So mindful of this inability to just settle on a fingering I've decided I will sub to some online lessons for the C/G and learn someone else's fingering for the tunes! Either Caitlin Nic Gabhann or OAIM - haven't decided yet.  This gives me about 6 months to pick up C/G system for the Irish music camp this fall.

 

Again, thanks to all who responded.

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I can recommend OAIM, I've done a couple of their courses and found them really helpful

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An update to this: The used Minstrel C/G arrived yesterday. It's a plainer looking instrument with the matte black finish and not as nice looking as my G/D. The buttons are a little rough around the edges - so little things like that are noticed. But it has a milder/sweeter tone and less "honky" sounding than the G/D Herrin.  I think volume is a bit less too.  Action of buttons etc seems good (as far as I can tell with my slow playing) and I'm glad I didn't get a more basic entry level 'tina. This will suit me for quite a while.

 

As for initial impressions on how brains learn/rewire.

I decided that as I learnt to play G/D by reading sheet music and learning the button layout off paper, to trick my brain into learning the new system I would learn C/G tunes by ear and not look at sheet music until I was much more comfortable.  Hence the online lessons.

 

The 2 tunes I've learned - one I already knew well, the 2nd was brand new to me.  Of course I picked up the known tune quickly  (OAIM - Maggie in the Woods).  The brand new one (Caitlin Nic Gabhan's free lesson Primrose Lass) took a bit more effort as you'd expect,  but I got there without too much trouble.

 

This didn't surprise me.  But I was surprised at what happened next:

After I was comfortable with Primrose Lass I looked at the sheet music download and tried to play along reading that. My brain didn't like it !  It produced what I can only describe as a sort of cognitive dissonance - the associations learned for those music notes were being constantly tested as I was playing different fingering. It felt a little weird.

 

Then I tried playing along to ABC notation. This is something new to me and I am not experienced doing it at all, but it seemed easier. Reading the letter "A" or "G" etc didn't produce the same odd sensation as reading a music note on the staff did.  Perhaps because it's also new thing  my brain just went along with it without a fight!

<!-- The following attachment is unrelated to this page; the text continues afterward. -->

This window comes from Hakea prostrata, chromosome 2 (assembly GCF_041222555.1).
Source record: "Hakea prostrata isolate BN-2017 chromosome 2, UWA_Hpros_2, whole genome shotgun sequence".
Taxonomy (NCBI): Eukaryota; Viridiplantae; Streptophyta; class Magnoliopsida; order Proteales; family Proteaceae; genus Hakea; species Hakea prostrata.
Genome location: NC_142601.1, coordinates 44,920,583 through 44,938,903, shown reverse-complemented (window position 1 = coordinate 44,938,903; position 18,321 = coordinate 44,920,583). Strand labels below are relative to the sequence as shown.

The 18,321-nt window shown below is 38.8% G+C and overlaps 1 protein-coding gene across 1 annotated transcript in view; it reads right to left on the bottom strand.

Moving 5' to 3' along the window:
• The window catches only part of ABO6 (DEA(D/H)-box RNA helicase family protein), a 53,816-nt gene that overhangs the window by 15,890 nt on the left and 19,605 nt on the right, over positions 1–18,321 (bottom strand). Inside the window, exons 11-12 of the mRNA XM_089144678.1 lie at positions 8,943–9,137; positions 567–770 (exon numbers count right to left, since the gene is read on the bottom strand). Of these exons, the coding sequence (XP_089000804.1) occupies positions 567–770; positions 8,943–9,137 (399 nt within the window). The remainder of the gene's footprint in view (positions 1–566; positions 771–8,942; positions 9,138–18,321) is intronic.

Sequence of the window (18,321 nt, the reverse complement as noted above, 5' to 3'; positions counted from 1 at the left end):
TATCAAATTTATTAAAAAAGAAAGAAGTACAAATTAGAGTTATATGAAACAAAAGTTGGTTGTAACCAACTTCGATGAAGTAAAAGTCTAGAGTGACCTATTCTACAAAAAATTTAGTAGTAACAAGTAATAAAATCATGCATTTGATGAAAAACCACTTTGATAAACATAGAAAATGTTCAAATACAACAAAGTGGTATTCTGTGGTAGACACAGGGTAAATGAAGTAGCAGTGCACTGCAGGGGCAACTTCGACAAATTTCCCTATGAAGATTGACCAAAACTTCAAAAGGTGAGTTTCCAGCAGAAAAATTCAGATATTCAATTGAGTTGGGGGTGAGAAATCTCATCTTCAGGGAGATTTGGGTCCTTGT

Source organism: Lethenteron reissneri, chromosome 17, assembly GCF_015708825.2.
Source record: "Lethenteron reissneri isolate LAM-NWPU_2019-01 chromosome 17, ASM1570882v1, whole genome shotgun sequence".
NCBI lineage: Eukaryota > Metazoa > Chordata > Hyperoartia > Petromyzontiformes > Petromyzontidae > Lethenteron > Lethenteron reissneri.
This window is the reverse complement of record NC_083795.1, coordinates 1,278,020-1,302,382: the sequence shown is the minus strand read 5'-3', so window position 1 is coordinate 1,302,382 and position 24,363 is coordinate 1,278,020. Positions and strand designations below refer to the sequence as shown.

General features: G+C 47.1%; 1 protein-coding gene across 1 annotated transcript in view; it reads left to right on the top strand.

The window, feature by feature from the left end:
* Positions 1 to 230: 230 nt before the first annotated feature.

It was interesting to realise this morning that while  I can hum Maggie in the Woods extremely easily, I can't hum Primrose Lass for the life of me.  It starts on "B" and that's all I can remember. 30 mins of learning the tune last night wasn't enough time for my brain to lock it in.  I suppose professional musicians have brains that pick up and retain tunes much more easily and quickly than my brain.

 

I'm not a neurologist or an educator but I found it interesting to discover these differences - in how the brain receives new info inputs and how the "rewiring" process happens. So even though it's very early days, it's proving my hunch that learning this new system by a different method (ear vs paper) is probably the better way for me. 

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Not sure what "retreat" you're planning to attend, but a lady had a Rochelle at the Noel Hill School last summer and she had a difficult time with it.  I think the Minstrel will work well for you.  Two years ago at the same school, one person had one and it seemed to be fine.  Noel pretty much teaches cross row and takes exception  to those who play along the rows in the class.  So, if you plan to attend one of his classes you may want to practice that.  Good luck with the switch over!!!